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Multisampling in Windows Runtime apps

[This article is for Windows 8.x and Windows Phone 8.x developers writing Windows Runtime apps. If you’re developing for Windows 10, see the latest documentation]

Learn how to use multisampling in Windows Runtime apps built with Direct3D. Multisampling, also known as multi-sample antialiasing, is a graphics technique used to reduce the appearance of aliased edges. It works by drawing more pixels than are actually in the final render target, then averaging values to maintain the appearance of a "partial" edge in certain pixels. For a detailed description of how multisampling actually works in Direct3D see Multisample Anti-Aliasing Rasterization Rules.

This walkthrough uses code from the Multisampling Demo instructional sample.

Multisampling and the flip model swap chain

Windows Runtime apps that use DirectX must use flip model swap chains. Flip model swap chains don't support multisampling directly, but multisampling can still be applied in a different way by rendering the scene to a multisampled render target view, and then resolving the multisampled render target to the back buffer before presenting. This article explains the steps required to add multisampling to your Windows Runtime apps.

How to use multisampling

Direct3D feature levels guarantee support for specific, minimum sample count capabilities, and guarantee certain buffer formats will be available that support multisampling. Graphics devices often support a wider range of formats and sample counts than the minimum required. Multisampling support can be determined at run-time by checking feature support for multisampling with specific DXGI formats, and then checking the sample counts you can use with each supported format.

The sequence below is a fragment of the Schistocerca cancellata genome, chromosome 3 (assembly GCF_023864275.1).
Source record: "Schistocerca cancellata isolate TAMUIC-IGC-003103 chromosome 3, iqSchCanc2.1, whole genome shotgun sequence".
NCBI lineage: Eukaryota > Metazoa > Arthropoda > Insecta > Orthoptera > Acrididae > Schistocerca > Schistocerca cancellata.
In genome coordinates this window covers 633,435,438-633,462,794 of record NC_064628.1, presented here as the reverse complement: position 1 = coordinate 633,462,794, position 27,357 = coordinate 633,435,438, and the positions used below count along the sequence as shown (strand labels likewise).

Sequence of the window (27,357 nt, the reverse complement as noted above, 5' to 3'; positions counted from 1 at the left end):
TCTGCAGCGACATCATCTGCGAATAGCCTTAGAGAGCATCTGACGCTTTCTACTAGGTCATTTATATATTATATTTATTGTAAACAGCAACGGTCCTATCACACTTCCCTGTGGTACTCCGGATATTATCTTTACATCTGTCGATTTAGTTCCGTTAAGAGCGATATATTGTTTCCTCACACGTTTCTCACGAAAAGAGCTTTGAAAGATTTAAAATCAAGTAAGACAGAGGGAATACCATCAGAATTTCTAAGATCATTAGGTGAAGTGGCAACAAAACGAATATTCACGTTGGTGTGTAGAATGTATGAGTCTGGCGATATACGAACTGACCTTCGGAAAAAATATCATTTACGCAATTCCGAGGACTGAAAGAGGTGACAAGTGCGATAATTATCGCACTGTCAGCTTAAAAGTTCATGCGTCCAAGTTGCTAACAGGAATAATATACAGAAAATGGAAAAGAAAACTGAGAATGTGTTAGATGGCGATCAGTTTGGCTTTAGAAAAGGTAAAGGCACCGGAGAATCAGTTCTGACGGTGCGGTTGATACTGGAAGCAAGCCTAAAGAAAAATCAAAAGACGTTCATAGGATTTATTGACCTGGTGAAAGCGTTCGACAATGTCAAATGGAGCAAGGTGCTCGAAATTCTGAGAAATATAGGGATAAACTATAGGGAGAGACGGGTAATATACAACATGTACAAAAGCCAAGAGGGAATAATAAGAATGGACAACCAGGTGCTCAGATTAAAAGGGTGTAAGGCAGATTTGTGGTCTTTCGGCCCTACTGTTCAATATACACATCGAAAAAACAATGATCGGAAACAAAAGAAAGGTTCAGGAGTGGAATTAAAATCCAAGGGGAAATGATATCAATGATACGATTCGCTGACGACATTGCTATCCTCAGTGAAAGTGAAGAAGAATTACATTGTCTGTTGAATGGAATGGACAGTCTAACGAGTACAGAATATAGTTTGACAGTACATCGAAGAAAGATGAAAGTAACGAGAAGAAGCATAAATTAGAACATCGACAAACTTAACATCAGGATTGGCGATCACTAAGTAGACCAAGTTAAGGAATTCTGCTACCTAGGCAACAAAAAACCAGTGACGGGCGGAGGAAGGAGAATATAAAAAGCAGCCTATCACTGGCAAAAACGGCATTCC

1. Call ID3D11Device::CheckFeatureSupport to find out which DXGI formats can be used with multisampling. Supply the render target formats your game can use. The render target and resolve target must both use the same format, so check for both D3D11_FORMAT_SUPPORT_MULTISAMPLE_RENDERTARGET and D3D11_FORMAT_SUPPORT_MULTISAMPLE_RESOLVE.

    Feature level 9:  Although feature level 9 devices guarantee support for multisampled render target formats, support is not guaranteed for multisample resolve targets. So this check is necessary before trying to use the multisampling technique described in this topic.

    The following code checks multisampling support for all the DXGI_FORMAT values:

    // Determine format support for multisampling
    for (UINT i = 1; i < DXGI_FORMAT_MAX; i++)
        DXGI_FORMAT inFormat = safe_cast<DXGI_FORMAT>(i);
        UINT formatSupport = 0;
        HRESULT hr = m_d3dDevice->CheckFormatSupport(inFormat, &formatSupport);
        if ((formatSupport & D3D11_FORMAT_SUPPORT_MULTISAMPLE_RESOLVE) &&
            m_supportInfo->SetFormatSupport(i, true);
            m_supportInfo->SetFormatSupport(i, false);
  2. For each supported format, query for sample count support by calling ID3D11Device::CheckMultisampleQualityLevels.

    The following code checks sample size support for supported DXGI formats:

    // Find available sample sizes for each supported format
    for (unsigned int i = 0; i < DXGI_FORMAT_MAX; i++)
        for (unsigned int j = 1; j < MAX_SAMPLES_CHECK; j++)
            UINT numQualityFlags;